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Last updated March 5, 2020
No knock warrants
Idaho has not yet enacted a law eliminating the use of no-knock warrants. Locally, the Boise Police Chief has limited the use of no-knock warrants to extreme circumstances. In these situations, an officer will need to get judicial and supervisorial permission before proceeding.
Idaho has not yet enacted a law ending its participation in programs that facilitate the transfer of military weapons from the federal government to police departments.
Military style training
Idaho has not yet enacted a law refocusing training away from self-defense responses and towards community centered training like that offered by Blue Courage. Idaho police officers are trained in 9 disciplines (Patrol, Detention, Emergency Communications, Corrections, Felony Probation and Parole, Adult Misdemeanor Probation, Juvenile Correction, Juvenile Detention, and Juvenile Probation).
Idaho has not yet enacted a law requiring the recording and cataloging of SWAT team use.
Civil asset forfeiture
In 2018, Idaho passed a bill with unanimous support that outlines several important standards. The bill requires agencies to report if they charged the owners when seizing property, if seized property was returned or forfeited, and the value of the forfeited property. Additionally, the bill bans vehicle forfeitures based on nothing more than minor drug possession. Thirdly, the bill sets up a “replevin” process to allow owners to use their property while the forfeiture case was ongoing (excluding items taken for evidence). Finally, the bill allows courts to reject or reduce forfeitures that are excessive and disproportionate.
However, police departments can still own 100% of the seized property, the burden of proof is still on the property's owner to prove their innocence, and property can be seized without a criminal conviction.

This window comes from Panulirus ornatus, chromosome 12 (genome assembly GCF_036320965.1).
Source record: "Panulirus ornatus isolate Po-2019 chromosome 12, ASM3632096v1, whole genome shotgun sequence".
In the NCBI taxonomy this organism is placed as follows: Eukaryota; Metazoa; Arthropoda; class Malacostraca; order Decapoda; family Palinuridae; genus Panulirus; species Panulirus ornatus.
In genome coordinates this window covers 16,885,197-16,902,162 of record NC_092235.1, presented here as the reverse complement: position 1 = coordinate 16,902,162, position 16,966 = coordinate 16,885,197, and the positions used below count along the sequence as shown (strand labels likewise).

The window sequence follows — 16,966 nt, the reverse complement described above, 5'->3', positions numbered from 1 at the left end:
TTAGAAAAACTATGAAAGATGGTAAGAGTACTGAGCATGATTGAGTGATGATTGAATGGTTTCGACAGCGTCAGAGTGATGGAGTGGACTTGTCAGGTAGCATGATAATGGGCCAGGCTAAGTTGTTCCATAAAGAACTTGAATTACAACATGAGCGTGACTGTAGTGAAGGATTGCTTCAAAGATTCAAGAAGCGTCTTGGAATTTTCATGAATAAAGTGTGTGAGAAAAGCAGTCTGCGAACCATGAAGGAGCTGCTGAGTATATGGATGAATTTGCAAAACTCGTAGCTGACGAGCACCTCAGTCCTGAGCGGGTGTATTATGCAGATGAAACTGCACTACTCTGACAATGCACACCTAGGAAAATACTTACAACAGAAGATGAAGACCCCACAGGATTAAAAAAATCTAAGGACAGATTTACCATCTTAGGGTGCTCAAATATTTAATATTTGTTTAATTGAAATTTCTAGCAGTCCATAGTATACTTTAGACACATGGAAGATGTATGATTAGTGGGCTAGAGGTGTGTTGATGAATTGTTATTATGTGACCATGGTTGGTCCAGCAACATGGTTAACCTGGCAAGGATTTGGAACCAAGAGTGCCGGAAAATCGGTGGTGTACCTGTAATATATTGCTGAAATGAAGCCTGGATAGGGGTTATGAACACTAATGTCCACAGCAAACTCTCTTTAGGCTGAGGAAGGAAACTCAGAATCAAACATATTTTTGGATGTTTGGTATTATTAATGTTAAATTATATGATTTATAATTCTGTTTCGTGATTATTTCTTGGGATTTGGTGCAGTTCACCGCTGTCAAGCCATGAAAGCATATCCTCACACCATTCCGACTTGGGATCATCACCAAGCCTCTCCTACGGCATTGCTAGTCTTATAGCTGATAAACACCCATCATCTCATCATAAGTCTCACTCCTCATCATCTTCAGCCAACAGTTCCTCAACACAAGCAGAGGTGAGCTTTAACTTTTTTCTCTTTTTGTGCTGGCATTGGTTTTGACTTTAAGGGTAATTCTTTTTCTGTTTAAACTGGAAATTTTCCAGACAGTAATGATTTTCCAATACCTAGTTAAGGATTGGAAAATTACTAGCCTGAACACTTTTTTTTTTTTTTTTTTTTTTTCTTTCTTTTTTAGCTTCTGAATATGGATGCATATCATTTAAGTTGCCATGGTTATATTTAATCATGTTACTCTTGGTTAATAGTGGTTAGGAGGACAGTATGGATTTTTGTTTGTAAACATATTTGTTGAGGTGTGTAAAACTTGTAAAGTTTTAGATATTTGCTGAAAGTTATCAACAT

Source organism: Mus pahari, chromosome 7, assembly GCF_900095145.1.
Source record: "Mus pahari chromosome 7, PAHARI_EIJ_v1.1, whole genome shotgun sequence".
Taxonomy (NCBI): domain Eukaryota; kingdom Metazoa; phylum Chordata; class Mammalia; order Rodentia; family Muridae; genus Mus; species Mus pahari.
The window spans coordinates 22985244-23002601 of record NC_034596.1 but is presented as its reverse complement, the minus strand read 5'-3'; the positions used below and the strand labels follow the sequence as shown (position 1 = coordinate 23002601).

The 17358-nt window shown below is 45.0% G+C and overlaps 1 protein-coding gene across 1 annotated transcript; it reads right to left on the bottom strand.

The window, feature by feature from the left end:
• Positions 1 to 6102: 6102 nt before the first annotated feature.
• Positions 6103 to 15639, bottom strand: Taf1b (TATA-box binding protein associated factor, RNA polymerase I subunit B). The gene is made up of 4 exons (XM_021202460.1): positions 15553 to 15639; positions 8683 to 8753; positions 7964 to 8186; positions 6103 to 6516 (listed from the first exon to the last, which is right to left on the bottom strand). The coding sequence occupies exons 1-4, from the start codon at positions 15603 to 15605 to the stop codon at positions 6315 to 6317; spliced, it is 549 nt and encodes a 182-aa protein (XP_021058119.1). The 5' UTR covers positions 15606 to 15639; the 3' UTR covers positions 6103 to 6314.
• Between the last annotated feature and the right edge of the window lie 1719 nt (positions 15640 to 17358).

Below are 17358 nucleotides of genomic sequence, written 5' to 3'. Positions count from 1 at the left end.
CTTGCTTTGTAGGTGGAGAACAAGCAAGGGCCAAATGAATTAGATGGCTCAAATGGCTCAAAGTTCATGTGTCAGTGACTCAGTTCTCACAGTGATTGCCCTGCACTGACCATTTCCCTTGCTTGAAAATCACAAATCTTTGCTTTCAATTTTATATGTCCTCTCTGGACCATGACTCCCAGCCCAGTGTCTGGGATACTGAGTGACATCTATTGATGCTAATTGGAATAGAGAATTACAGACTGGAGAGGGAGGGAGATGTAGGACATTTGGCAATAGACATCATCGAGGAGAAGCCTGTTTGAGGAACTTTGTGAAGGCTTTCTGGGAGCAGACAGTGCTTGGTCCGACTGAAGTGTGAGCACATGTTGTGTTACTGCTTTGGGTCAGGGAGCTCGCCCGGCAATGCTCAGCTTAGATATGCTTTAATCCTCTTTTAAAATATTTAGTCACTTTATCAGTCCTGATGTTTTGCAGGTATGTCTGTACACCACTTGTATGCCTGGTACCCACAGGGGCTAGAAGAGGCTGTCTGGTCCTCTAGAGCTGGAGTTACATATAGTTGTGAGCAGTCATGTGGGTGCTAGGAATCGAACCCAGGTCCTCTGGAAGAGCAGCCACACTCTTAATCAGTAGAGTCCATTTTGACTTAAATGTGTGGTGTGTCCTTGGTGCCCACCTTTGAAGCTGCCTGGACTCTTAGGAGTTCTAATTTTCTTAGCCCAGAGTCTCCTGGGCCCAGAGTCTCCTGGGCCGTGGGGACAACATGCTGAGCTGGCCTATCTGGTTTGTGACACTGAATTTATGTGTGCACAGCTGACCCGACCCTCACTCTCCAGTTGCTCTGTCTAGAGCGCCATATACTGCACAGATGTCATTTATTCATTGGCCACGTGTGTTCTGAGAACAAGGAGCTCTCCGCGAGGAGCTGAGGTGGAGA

Idaho has not yet enacted a law ending quotas for low-level arrests.
Cost of misconduct
Idaho has not yet enacted a law requiring police departments (not state general funds) to cover the cost of misconduct.
Idaho has not yet enacted a law decriminalizing minor offenses that do not threaten public safety such as spitting and loitering. Most minor offenses are enforced and prioritized at the local level. However, jaywalking is allowed so long as pedestrians yield to traffic.
Objective justification for stops
Idaho has not yet enacted a law requiring officers to establish objective justification for making a stop. Officers only need 'reasonable suspicion' to make a stop.
Reporting stop details
Idaho has not yet enacted a law requiring comprehensive reporting of police stops (noting location, race, gender, whether force was used and whether a firearm was found).
Reckless civil rights violation
Idaho has not yet enacted a law lowering the prosecution requirement from ‘willful’ to ‘reckless’ deprivation of another’s rights.
Idaho has not yet enacted a law institutionalizing an independent prosecutor within the state’s Department of Justice for instances of police misconduct. While Boise and some regions like the Southeast have independent offices to investigate when an officer discharges a firearm, there is no state level office that ensures independent investigation uniformity across Idaho. The Attorney General only gets involved in extremely high level cases of police shootings.
Idaho has not yet enacted a law ending qualified immunity.
Mental health response
Idaho has not yet enacted a law creating and funding a mental health task force available to respond to crisis calls (in lieu of police). Mobile Crisis Units that send social workers either independently or with a police officer to respond to a mental health call exist in pockets around the state, but Idaho neither mandates their existence nor requires any mental health response alternative in its cities. Locally, Boise officers must undergo 40 hours of Crisis Intervention Training.
Education, Housing, Community Health Resources
It is important to note that policing does not address the roots of social disadvantage and barriers to (economic) opportunity that often lead to crime. Nor should police be burdened with that responsibility.
Without access to quality resources in healthcare, education, and housing, our cities, neighborhoods, and families will continue to suffer. We should instead reassess the budgets of the state government and reinvest in the services that matter most.
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